Businesses are warning of looming layoffs, lost revenue and a hit to Canada’s reputation, as rail disruptions drag on in the country.
A coalition of 39 industry associations wrote a letter to Prime Minister Justin Trudeau on Tuesday, calling on him to “work urgently” with First Nations and police to bring the blockade to a peaceful end.
“The damage inflicted on the Canadian economy and on the welfare of all our citizens mounts with each hour that these illegal disruptions are allowed to continue,” the coalition said, which represents automotives, mining and numerous other industries.
While the members said they share the government’s commitment to reconciliation with Indigenous groups, the blockades “inflict serious damage on the economy, leaving countless middle-class jobs at risk, many of them in industries that must get their goods, parts, and ingredients to and from market by rail.”
“In addition to disrupting domestic and global supply chains, the blockades undermine Canada’s reputation as a dependable partner in international trade,” they said in the letter.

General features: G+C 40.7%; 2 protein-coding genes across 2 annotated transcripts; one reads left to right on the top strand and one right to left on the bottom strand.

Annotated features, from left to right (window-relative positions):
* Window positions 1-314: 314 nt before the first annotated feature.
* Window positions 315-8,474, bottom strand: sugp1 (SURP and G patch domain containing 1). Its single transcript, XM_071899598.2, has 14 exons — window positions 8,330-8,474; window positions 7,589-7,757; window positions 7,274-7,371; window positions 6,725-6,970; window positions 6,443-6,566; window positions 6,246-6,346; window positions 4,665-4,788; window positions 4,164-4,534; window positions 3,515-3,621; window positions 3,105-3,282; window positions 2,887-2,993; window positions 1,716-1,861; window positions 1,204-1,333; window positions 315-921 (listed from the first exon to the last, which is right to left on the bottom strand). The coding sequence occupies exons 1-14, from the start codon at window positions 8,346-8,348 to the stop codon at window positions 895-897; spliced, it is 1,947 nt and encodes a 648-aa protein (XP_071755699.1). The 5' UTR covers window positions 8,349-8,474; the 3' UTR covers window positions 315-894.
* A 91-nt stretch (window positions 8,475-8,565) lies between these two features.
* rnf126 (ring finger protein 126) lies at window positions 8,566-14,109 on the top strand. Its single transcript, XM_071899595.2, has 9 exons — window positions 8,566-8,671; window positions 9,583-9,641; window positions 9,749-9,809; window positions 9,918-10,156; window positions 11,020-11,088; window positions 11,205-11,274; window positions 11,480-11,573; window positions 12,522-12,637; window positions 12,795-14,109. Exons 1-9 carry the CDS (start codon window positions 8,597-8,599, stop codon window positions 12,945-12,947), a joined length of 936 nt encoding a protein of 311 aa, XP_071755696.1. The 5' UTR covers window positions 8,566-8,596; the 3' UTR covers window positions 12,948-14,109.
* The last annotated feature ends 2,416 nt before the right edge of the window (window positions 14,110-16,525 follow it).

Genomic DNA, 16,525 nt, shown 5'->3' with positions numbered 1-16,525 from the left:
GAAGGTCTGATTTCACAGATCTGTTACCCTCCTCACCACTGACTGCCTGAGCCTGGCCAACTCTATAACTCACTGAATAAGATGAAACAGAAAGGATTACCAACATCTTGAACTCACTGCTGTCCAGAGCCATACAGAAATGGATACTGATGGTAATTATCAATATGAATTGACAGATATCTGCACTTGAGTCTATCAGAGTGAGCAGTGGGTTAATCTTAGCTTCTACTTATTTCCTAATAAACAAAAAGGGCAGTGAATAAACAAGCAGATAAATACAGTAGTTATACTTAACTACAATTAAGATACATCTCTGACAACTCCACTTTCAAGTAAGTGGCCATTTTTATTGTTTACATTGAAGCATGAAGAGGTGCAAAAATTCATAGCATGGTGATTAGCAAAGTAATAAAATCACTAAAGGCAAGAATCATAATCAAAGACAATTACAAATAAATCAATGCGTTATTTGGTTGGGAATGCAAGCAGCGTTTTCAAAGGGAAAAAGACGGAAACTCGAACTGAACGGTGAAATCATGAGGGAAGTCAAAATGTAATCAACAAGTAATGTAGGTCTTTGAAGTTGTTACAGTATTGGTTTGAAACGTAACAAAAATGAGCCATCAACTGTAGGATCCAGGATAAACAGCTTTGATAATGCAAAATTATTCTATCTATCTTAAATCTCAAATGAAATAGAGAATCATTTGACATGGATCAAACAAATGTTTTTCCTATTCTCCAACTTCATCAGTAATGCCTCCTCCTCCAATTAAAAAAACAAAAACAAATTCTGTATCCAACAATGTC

The rail blockades sprung up on Feb. 6 as Indigenous groups and activists across the country protested in solidarity with the hereditary Wet’suwet’en chiefs that are opposed the Coastal GasLink project in British Columbia. The hereditary chiefs oppose the pipeline through their traditional territory, though it’s received approval from elected band councils.
Meanwhile, the national chief of the Assembly of First Nations called for calm and constructive dialogue to ease tensions. National Chief Perry Bellegarde said governments and industry need to give the time and space to work with the Wet’suwet’en.
The blockades undermine Canada’s reputation as a dependable partner in international trade
industry letter to Prime Minister Justin Trudeau
“We say we want to de-escalate and we want dialogue,” he said. “And I say our people are taking action because they want to see action — and when they see positive action by the key players, when they see a commitment to real dialogue to address this difficult situation, people will respond in a positive way.”